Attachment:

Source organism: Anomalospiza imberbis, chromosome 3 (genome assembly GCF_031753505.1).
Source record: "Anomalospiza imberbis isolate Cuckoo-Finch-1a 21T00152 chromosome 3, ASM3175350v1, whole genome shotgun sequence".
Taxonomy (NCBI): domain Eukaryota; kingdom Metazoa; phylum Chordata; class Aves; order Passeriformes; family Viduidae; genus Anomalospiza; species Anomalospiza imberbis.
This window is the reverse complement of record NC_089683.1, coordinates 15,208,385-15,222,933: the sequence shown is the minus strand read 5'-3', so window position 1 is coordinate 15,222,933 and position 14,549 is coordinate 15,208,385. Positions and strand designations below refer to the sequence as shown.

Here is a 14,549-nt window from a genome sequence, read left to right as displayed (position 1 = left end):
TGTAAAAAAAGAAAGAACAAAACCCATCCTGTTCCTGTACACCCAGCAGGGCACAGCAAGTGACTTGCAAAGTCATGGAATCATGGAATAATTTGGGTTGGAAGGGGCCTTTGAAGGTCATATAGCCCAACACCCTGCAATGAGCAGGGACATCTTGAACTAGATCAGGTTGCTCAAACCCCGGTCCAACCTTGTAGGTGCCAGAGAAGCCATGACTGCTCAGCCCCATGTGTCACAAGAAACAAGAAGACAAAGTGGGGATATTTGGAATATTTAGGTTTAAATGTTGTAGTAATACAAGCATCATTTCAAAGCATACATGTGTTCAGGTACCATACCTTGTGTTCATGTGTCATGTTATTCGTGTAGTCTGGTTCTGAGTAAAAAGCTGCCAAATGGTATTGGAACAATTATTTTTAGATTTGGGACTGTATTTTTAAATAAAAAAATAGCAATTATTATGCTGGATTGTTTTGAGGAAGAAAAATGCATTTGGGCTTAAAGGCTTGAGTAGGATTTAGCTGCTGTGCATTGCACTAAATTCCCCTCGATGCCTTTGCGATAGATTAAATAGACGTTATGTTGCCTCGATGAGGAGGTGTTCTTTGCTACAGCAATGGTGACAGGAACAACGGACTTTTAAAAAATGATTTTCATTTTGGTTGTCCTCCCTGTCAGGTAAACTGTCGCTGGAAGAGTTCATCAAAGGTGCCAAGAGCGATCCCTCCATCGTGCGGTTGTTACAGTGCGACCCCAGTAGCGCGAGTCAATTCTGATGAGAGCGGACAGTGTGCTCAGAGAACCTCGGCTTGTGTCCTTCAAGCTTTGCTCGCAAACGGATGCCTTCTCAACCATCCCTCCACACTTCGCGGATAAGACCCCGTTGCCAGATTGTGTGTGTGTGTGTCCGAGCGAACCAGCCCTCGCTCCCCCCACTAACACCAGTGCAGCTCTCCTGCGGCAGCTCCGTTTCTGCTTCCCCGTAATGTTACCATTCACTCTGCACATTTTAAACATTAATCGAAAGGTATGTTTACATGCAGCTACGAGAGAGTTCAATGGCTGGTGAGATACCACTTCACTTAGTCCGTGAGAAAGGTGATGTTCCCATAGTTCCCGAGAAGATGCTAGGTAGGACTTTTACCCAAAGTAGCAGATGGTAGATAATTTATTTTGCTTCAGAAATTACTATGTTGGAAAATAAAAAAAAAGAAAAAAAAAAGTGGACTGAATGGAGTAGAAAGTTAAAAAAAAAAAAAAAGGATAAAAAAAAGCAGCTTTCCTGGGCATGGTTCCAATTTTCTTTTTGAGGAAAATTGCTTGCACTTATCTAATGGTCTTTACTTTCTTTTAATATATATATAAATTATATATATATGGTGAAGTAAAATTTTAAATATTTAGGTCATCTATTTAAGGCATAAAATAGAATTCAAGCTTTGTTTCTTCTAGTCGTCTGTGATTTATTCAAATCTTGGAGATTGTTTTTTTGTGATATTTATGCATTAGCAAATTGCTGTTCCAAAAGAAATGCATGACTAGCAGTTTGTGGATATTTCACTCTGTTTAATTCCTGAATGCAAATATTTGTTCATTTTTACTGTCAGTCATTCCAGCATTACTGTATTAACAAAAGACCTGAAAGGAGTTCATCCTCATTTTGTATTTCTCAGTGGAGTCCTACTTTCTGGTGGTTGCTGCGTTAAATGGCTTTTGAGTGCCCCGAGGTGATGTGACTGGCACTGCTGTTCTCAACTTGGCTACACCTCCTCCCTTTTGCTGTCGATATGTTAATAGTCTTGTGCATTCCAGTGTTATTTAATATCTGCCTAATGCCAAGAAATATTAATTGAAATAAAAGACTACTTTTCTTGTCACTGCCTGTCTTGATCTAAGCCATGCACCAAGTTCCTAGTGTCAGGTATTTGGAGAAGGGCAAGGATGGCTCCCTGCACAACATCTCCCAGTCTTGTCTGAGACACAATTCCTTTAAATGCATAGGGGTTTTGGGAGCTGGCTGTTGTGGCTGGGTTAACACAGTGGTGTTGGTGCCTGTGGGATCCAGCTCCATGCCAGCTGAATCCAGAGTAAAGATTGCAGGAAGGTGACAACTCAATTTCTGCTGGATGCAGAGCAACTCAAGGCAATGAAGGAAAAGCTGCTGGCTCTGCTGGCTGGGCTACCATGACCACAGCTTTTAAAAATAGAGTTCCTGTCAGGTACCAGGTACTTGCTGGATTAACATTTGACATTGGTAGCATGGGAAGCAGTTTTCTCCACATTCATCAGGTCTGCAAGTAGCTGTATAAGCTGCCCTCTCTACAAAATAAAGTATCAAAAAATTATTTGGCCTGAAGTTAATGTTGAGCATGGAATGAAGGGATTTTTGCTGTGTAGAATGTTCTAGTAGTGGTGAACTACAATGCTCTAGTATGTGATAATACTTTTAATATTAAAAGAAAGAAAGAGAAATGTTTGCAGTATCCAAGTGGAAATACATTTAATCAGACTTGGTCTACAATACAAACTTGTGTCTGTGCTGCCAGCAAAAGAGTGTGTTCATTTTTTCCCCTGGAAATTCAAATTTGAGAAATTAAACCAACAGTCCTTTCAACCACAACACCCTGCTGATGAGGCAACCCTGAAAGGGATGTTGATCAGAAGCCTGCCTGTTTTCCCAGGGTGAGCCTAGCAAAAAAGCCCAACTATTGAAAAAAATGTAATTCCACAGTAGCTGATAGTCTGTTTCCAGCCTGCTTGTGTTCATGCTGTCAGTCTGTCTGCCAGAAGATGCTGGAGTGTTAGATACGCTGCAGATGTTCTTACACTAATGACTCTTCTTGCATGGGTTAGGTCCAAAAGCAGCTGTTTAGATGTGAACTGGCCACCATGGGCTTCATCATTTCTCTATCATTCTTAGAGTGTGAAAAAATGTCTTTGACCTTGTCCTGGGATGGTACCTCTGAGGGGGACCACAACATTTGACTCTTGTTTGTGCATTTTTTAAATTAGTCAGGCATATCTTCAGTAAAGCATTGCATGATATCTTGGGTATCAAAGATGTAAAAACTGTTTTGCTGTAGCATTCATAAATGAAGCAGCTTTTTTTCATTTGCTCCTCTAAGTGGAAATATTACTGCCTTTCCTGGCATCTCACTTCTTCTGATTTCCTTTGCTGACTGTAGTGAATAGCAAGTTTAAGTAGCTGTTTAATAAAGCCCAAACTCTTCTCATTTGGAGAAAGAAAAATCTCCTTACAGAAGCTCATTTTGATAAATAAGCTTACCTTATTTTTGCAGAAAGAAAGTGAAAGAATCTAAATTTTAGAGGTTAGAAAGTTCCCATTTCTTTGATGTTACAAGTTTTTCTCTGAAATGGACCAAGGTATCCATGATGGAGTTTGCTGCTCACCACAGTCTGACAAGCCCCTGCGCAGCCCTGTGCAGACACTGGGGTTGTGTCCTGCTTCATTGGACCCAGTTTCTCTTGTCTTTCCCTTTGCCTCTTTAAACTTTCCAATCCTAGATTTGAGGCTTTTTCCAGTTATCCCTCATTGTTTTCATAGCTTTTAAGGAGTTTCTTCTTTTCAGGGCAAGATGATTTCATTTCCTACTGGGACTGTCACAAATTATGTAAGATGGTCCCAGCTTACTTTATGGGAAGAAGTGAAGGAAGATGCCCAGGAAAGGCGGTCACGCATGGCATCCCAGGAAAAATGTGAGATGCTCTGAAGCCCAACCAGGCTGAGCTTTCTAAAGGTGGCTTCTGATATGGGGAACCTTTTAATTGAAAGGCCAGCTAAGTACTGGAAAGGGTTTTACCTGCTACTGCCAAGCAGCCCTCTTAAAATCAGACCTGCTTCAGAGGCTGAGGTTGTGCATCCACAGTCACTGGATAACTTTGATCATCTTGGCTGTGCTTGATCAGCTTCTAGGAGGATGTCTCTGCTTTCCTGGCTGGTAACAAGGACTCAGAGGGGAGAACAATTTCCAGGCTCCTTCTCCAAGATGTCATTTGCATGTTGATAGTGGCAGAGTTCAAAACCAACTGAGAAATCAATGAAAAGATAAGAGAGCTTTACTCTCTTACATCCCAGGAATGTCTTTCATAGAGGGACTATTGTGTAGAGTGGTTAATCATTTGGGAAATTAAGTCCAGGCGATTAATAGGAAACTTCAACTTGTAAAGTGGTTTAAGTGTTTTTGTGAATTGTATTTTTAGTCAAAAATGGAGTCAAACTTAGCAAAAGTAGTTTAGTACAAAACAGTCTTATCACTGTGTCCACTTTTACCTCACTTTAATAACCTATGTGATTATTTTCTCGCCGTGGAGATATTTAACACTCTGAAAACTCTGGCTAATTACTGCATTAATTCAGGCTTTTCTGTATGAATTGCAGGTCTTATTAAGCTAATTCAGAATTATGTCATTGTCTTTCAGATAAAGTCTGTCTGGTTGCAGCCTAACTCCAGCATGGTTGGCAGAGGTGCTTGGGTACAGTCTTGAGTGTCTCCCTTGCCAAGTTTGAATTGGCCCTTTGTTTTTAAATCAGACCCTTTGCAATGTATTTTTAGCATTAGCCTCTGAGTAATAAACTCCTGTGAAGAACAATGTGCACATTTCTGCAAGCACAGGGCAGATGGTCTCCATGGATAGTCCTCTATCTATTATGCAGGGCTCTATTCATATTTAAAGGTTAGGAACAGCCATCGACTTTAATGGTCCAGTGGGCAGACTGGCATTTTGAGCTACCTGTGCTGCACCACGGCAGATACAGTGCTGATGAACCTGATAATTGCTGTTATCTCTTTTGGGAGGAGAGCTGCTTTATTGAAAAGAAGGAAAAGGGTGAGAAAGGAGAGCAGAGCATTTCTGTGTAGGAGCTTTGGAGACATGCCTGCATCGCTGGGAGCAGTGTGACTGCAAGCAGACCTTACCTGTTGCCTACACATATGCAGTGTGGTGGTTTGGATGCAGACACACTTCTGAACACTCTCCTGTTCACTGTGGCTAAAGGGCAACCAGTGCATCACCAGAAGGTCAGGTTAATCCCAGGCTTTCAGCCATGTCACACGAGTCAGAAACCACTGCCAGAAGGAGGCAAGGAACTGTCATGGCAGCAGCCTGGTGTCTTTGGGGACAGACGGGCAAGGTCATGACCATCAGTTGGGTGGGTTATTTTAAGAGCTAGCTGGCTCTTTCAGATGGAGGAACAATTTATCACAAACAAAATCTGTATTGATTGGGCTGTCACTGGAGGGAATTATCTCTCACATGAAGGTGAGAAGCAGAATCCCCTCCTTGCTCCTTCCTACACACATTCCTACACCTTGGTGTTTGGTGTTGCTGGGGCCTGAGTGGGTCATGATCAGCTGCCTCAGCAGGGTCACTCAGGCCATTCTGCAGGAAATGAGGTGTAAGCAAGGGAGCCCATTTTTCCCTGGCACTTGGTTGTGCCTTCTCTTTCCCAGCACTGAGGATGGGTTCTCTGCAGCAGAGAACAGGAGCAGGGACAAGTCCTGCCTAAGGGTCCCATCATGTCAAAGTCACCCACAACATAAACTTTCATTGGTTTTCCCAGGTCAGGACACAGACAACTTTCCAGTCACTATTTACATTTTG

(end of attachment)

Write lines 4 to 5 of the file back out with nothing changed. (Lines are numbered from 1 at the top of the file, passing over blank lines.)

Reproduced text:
This window is the reverse complement of record NC_089683.1, coordinates 15,208,385-15,222,933: the sequence shown is the minus strand read 5'-3', so window position 1 is coordinate 15,222,933 and position 14,549 is coordinate 15,208,385. Positions and strand designations below refer to the sequence as shown.

Here is a 14,549-nt window from a genome sequence, read left to right as displayed (position 1 = left end):